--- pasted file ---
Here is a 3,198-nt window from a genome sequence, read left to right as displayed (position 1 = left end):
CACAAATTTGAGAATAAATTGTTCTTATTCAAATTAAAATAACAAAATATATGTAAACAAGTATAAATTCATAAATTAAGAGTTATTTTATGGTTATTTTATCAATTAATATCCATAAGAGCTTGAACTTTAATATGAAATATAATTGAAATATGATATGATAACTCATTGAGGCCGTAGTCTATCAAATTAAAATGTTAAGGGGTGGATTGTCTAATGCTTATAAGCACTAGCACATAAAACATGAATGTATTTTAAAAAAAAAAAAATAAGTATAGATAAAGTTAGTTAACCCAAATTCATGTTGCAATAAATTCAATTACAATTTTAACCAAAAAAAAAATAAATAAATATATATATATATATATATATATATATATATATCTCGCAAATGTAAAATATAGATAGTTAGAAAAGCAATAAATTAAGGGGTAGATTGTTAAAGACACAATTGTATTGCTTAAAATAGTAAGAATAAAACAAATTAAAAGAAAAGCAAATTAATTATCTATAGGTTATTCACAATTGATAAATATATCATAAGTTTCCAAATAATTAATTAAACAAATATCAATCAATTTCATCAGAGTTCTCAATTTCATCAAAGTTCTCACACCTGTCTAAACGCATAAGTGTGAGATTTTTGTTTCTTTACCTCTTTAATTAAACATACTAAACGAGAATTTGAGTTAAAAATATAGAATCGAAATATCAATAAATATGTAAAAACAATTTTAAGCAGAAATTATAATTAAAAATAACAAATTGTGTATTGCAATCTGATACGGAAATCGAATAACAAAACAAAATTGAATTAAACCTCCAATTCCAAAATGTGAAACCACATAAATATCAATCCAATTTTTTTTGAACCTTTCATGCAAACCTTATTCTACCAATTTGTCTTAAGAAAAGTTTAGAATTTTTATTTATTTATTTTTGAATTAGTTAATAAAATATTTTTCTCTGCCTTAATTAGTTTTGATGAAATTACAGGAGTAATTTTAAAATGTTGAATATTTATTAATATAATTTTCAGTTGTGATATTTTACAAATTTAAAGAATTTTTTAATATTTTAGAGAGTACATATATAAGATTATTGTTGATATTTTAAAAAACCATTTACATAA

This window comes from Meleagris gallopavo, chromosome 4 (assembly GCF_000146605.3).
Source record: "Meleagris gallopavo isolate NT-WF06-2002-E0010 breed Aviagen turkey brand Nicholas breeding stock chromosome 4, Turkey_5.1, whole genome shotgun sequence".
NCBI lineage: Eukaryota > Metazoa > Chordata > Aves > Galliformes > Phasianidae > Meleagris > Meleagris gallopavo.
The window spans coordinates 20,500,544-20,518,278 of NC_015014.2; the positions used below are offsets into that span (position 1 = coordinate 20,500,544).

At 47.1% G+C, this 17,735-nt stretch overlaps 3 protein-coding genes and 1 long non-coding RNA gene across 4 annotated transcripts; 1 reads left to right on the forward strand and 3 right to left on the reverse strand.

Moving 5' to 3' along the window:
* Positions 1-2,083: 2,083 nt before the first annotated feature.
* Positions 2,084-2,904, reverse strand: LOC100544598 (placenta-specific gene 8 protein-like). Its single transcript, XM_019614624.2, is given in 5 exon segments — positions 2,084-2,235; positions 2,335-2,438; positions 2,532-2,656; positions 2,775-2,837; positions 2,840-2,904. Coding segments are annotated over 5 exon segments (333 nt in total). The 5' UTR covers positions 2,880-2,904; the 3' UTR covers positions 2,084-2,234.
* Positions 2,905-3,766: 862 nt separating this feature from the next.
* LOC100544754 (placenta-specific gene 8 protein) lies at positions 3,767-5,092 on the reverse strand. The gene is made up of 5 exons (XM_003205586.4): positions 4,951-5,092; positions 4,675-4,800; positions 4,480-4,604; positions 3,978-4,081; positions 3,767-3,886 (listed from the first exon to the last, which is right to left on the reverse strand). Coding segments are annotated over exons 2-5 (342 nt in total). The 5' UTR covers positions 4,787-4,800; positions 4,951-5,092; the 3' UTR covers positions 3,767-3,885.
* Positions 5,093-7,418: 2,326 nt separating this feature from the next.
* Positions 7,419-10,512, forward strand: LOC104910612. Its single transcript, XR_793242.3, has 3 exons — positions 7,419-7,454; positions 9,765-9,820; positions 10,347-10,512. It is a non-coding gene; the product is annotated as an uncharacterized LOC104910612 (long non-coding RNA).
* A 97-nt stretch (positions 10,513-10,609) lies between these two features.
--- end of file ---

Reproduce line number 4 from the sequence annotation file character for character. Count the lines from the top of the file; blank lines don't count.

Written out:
Source record: "Meleagris gallopavo isolate NT-WF06-2002-E0010 breed Aviagen turkey brand Nicholas breeding stock chromosome 4, Turkey_5.1, whole genome shotgun sequence".